A mysterious scientist working on unethical experiments for the Syndicate -- no, not Professor Hasegawa, another one. He is only mentioned in the console text below. One wonders if the Syndicate had a number of scientists working for them at any one time, in separate locations. Presumably the experiments were meant to yield either products that could be sold legally or illegally, or else to develop something that would be useful as a weapon, such as a super-soldier.
One experiment consisted of successfully splitting the spinal column of a research subject by 'telling' the cells between the two severed halves to serve as nerve linkages.
Unfortunately, he was obsessed with seeing how far this discovery could be pushed and was prepared to perform ghastly experiments on human captives he had bought from the Syndicate.
A full-scale raid of his island facilities was mounted and the lab installations were destroyed, but Navarre's body was never recovered.
Reality soon outruns fiction ?
- At first scientists tried to repair nerve damages by taking embryonic stem cells (ESC) and let them replicate and then specialize to nerve cells.
- In 1999 a mouse spine was repaired with ESC to some degree. -- At that time Oni's story was rewritten. It might be possible that Hardy read about the experiment and pushed the idea a few steps further.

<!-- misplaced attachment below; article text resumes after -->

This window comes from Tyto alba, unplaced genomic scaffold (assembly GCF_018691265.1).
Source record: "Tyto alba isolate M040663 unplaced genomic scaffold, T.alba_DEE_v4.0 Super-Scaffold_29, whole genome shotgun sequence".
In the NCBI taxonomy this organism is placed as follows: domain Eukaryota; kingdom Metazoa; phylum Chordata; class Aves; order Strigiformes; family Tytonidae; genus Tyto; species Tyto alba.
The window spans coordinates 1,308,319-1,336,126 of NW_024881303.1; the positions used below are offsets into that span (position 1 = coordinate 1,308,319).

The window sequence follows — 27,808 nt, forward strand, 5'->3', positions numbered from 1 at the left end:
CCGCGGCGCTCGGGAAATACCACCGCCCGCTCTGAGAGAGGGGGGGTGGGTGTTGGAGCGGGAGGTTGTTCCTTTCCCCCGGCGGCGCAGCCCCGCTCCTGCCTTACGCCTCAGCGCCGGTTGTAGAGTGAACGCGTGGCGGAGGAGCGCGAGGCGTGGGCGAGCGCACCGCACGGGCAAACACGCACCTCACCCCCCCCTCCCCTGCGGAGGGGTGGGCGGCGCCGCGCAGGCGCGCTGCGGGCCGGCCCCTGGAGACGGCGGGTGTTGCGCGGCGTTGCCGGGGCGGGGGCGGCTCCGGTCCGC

- Due to ethical concerns scientists looked for an alternative way to gain human pluripotent cells. Some people argue that separating human embryonic stem cells is equal to a kill: to them it matters the cells' potential to become a complete human. Other people don't have concerns about this because the embryonic stem cells would be separated before neurons and a possible personality form. -- With the new methods, mature cells become reprogrammed to so-called induced pluripotent stem cells (iPSC). Those cells - which are very similar to ESC - can then be prompted to differentiate again into the desired cell types.
- In 2012 a mouse spine was repaired with iPSC.
- Producing those pluripotent cells and let them transform (differentiate) into the desired cell types is only the second best option because errors can occur during the process and often there are more than one transformation necessary.
- Here comes transdifferentiation very handy, this process changes the cell type directly.
- In 2013 another direct cell type conversion was demonstrated whereby only one type of protein needed to get repressed. That's good news because methods based on viral vectors, plasmids and RNA can alter the genome in an unintentional way or have other problematic side effects.
- In 2017 control of plasmids (ring-shaped bacterial genomes) has been improved. With it normal stem cells have been reliable differentiated. As soon as this can be achieved with iPSC, tissue engineering should get a boost resulting in myriads of applications. For unhealable diseases you can expect that they will cut out the tissue and replace it with a printed chunk.
For the year 2032 it seems totally possible to regenerate spinal damages in humans. With that in mind, Bertram Navarre depicts a very believable speculation about future's technology.